If little or no evidence exists of physical violence and no other corroborating evidence is present to counter the other spouse’s motivation to accuse the defendant of rape, then a valid defense may be raised.

Lack Of Evidence

A dearth of corroborating evidence coupled with the obvious motivation of the spousal victim to fabricate an allegation of rape may exonerate the defendant spouse. Otherwise, if the charge consists solely of a spouse accusing the other without any other evidence, it should be enough to acquit the defendant if not have charges dismissed.

Related Offenses

Oral Copulation by Force – PC 288a
Oral copulation by force is an additional or companion charge with spousal rape. It is the unconsented contact of the victim’s mouth with a sexual organ or anus by the use of duress, physical force or the threat of imminent bodily harm to that person, or the threat to retaliate against another person if the sexual act is not done.

It is nonconsensual if the victim spouse is unable to communicate consent because of intoxication or drug impairment or is unconscious and unable to comprehend the nature of the act. If the spouse is physically unable to resist, then it becomes nonconsensual and a crime.

The offense is always a felony. You may spend 3, 6 or 8 years in state prison and be required to register as a sex offender on an annual basis, or when you change residences, for life. A fine is up to $10,000.

Sexual Battery–PC 243.4
Sexual battery is a “wobbler” offense and preferred to spousal rape if it can be reduced to a misdemeanor sexual battery.

Sexual battery is the nonconsensual touching of another person’s intimate parts for the purpose of sexual gratification, arousal or abuse. If there is no touching of the skin, it is not a felony.

If convicted of a felony, you face 2, 3 or 4 years, a $10,000 fine and lifetime registration as a sex offender.

Domestic Violence—PC 273.5
There are a number of domestic violence laws that affect spouses since a spouse is an intimate partner under the law. Under PC 273.5, you can be convicted of corporal injury on a spouse if you intentionally or willfully inflict some kind of physical injury that is considered traumatic. This usually refers to a visible injury such as cuts or bruises.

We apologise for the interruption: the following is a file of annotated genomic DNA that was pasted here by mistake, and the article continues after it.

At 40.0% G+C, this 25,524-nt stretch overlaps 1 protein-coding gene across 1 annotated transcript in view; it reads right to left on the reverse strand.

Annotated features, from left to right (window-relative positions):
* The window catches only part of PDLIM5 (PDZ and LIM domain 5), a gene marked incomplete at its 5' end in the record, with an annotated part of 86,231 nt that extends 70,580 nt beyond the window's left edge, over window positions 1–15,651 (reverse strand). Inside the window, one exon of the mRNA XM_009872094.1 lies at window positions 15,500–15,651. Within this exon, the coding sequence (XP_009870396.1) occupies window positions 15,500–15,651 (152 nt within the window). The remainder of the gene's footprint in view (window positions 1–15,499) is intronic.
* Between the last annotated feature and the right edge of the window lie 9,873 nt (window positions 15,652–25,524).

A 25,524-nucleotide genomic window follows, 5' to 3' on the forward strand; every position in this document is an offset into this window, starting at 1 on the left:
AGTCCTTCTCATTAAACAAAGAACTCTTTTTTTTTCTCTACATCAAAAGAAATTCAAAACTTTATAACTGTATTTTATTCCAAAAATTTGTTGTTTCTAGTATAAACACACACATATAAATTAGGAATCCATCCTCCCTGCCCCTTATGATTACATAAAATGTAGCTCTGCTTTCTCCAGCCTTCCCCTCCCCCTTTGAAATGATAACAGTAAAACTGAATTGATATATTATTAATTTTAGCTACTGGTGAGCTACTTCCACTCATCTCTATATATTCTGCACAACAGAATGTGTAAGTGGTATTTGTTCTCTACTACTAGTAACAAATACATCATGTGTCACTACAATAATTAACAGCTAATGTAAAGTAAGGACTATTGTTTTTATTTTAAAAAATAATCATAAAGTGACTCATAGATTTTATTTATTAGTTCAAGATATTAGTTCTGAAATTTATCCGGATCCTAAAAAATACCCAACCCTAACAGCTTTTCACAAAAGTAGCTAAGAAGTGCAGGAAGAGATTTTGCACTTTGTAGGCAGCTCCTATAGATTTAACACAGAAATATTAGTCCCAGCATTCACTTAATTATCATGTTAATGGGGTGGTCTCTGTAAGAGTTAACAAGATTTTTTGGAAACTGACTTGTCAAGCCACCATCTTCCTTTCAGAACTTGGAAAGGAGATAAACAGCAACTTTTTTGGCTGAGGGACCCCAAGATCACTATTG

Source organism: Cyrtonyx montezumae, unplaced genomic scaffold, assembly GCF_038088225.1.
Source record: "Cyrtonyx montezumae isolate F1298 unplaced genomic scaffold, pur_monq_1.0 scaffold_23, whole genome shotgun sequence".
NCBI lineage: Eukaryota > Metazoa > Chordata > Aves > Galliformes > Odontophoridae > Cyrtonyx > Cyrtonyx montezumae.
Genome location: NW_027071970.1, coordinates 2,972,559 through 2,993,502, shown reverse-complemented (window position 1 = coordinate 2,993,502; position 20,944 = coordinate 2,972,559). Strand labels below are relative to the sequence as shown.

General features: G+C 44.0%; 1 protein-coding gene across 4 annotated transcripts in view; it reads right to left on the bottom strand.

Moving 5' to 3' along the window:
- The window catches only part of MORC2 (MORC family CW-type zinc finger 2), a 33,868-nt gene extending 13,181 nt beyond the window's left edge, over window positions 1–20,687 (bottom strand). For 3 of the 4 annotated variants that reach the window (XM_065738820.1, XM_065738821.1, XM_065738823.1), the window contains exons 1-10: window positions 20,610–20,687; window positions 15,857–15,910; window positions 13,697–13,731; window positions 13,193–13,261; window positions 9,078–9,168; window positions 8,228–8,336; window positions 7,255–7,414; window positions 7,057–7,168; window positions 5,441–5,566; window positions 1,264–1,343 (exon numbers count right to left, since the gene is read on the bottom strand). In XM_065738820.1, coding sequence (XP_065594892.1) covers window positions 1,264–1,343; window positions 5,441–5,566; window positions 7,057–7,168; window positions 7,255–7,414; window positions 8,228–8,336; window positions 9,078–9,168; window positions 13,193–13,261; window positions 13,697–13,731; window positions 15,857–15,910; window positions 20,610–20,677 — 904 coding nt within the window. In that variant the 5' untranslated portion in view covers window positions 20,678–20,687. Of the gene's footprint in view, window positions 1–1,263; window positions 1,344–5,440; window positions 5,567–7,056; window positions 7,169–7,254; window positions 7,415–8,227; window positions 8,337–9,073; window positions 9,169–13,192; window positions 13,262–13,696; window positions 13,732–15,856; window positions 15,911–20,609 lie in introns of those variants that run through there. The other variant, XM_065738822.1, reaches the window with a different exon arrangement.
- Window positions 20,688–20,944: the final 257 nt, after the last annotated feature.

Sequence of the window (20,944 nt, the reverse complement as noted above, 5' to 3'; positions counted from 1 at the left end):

If charged as a misdemeanor, you face up to a year in county jail and a fine to $6000.

A felony conviction carries 2, 3 or 4 years in state prison and a fine up to $6,000. There is the possibility of Felony Probation where you could spend time in county jail or doing community service. In conjunction with this conviction, you could be under a temporary or permanent restraining order prohibiting you from contact with your spouse for up to 10 years in some cases.

Domestic Battery—PC 243(e)(1)
Domestic battery does not require that the victim incur any injury at all so long as the offender used some kind of force or violence on the spousal victim. Merely grabbing your spouse’s shirt and ripping it or pushing your spouse down to the ground is enough to satisfy the elements of this offense. The touching of the other spouse must have been intentional and as well as offensive or harmful.

This is a misdemeanor offense with possible jail time of up to one year and a fine up to $2000.

Next Steps If You Need Help

If you have been arrested and would like to learn more about how attorneys charge.

If you want to understand why its important to have an attorney represent you.

If you would like to discuss a pending case with an attorney contact the Aizman Law Firm at 818-351-9555 for a free confidential consultation.

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Request A Free Consultation 818-351-9555 

Footnotes

  1. Force Defined. People v. Griffın (2004) 33 Cal.4th 1015, 1023–1024 [16 Cal.Rptr.3d 891, 94 P.3d 1089] []
  2. California Penal Code 262(b) – “duress” means a direct or implied threat of force, violence, danger, or retribution sufficient to coerce a reasonable person of ordinary susceptibilities to perform an act which otherwise would not have been performed, or acquiesce in an act to which one otherwise would not have submitted. The total circumstances, including the age of the victim, and his or her relationship to the defendant, are factors to consider in apprising the existence of duress. []